In a story first appearing in the New York Times and authored by Sheila Kaplan, the Food and Drug Administration (F.D.A.) has granted emergency clearance for a testing kit developed by a company named “Everlywell.” The Everlywell kit allows consumers to harvest a nasal sample and send it into a laboratory for diagnosis.
Dr. Jeffrey Shuren, director of the F.D.A.’s Center for Devices and Radiological Health, in a released statement, said the new test provides increased patient access to tests while protecting others from exposure. Health care workers, under the test presently administered assuming one gets access to testing in the first place, risk infection while administering the diagnostic tool.
The kit will contain a swab for individuals to use to take a sample from inside their nostrils. The kit will also have a saline solution filled tube into which the person being tested will deposit the swabs.
The subject will then have to send the contents to one of two facilities, Fulgent Therapeutics or Assurance Scientific Laboratories. The plan going forward is for Everlywell to partner with additional labs.
Some public-health researchers warn the at-home nasal test may be less accurate than the specimen collected by health care providers. The test now involves the insertion of a long nasal swab through the nose into the back of the throat.
A spokeswoman for Everlywell said consumers will take an online screening survey to determine whether they meet federally imposed guidelines for self-administering the at-home test versus being tested at a health-care facility. Provided the consumer qualifies for the at-home test, one will be shipped out immediately.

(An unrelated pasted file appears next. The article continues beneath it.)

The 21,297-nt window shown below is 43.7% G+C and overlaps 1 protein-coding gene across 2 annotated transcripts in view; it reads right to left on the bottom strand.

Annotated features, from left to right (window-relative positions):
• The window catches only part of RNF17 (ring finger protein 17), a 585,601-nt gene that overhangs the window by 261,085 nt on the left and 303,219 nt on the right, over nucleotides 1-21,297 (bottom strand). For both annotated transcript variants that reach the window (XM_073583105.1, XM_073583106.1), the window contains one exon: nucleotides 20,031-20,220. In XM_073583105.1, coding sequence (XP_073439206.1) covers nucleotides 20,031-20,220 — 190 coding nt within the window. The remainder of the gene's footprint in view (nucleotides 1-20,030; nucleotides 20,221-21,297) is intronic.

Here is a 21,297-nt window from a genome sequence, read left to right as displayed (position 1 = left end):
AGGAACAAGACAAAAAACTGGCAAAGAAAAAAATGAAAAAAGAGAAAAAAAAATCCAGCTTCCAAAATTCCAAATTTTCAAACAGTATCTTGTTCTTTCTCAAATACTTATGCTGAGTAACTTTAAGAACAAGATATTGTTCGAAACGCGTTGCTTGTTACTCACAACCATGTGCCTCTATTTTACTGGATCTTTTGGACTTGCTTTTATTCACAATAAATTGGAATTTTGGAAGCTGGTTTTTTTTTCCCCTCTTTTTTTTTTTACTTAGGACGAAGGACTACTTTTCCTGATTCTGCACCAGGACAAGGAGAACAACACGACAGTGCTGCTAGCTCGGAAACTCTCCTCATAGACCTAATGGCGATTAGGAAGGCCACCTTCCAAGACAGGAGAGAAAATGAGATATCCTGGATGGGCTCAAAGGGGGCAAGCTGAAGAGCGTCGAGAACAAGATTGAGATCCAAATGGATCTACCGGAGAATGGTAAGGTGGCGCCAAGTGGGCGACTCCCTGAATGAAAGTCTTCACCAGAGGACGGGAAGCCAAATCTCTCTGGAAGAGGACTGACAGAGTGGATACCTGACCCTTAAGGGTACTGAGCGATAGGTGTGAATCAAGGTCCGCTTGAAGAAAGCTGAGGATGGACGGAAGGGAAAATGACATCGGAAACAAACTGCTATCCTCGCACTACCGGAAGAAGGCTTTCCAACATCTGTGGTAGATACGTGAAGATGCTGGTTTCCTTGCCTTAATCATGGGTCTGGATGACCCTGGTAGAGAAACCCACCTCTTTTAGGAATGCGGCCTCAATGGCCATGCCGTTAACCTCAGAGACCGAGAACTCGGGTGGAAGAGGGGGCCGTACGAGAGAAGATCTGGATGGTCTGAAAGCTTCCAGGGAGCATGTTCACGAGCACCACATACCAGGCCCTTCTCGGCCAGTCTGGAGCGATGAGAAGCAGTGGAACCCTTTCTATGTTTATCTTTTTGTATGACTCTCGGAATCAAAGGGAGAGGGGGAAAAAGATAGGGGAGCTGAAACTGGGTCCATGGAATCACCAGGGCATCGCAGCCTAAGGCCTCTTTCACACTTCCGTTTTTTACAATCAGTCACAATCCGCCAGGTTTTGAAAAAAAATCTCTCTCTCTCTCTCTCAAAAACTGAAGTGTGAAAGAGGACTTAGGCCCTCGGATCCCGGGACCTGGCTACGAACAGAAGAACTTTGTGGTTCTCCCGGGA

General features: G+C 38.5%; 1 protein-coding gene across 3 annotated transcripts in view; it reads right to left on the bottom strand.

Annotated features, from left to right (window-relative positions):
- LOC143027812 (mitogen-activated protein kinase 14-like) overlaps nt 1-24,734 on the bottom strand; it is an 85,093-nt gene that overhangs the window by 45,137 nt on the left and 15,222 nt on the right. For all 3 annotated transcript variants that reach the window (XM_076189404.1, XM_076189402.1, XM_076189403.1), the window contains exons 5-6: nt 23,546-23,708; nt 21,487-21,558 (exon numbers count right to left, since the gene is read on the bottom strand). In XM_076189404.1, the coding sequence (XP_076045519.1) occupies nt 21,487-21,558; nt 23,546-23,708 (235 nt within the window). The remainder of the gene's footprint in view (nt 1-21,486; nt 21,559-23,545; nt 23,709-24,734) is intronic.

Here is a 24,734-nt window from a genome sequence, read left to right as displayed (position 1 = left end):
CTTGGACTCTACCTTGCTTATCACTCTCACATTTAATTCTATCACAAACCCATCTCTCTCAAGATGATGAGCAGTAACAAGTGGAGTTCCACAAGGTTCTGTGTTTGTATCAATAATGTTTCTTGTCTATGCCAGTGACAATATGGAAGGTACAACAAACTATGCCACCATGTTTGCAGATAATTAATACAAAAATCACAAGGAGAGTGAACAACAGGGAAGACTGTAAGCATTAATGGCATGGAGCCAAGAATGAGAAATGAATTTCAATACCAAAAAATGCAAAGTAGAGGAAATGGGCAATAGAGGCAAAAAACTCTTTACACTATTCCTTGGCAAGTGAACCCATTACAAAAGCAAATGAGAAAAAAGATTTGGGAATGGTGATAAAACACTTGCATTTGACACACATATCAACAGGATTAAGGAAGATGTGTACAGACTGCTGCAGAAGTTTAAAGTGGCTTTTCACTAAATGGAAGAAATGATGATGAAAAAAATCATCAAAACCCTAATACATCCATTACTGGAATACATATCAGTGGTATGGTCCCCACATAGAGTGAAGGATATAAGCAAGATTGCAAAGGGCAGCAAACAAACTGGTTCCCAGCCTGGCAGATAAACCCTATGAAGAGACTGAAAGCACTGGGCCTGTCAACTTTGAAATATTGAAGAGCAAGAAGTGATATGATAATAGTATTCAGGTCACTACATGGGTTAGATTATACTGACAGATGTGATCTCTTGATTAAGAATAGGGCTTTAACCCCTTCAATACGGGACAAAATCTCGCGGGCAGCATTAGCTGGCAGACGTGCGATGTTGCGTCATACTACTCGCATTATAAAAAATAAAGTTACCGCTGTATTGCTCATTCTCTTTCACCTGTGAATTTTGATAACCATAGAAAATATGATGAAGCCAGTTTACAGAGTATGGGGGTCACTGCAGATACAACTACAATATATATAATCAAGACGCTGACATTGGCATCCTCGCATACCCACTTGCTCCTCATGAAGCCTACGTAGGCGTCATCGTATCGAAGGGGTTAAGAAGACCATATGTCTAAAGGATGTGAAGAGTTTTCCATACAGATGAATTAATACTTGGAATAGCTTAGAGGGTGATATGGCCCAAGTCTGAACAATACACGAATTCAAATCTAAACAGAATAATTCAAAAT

Everlywell used studies and leveraged data supported by the Bill and Melinda Gates Foundation and UnitedHealth Group to gain F.D.A. approval. Everlywell makes a variety of products one can buy, both online and in stores, which include other in-home testing kits. These other Everlywell kits test for diabetes, sexually transmitted disease, and high-cholesterol.
Everlywell was among several businesses drawing negative attention from members of Congress in March of this year. They were accused of entering the market for coronavirus testing kits without having first sought F.D.A. approval. This was an error the company didn’t repeat this time.
The spokeswoman for Everlywell said consumers will get the test from three to five days after hitting the “order” button. These kits will not be free and one wonders if the charge, per kit, is what one would term “affordable.”
The kits will be available by the end of May. They will cost $135.00 each.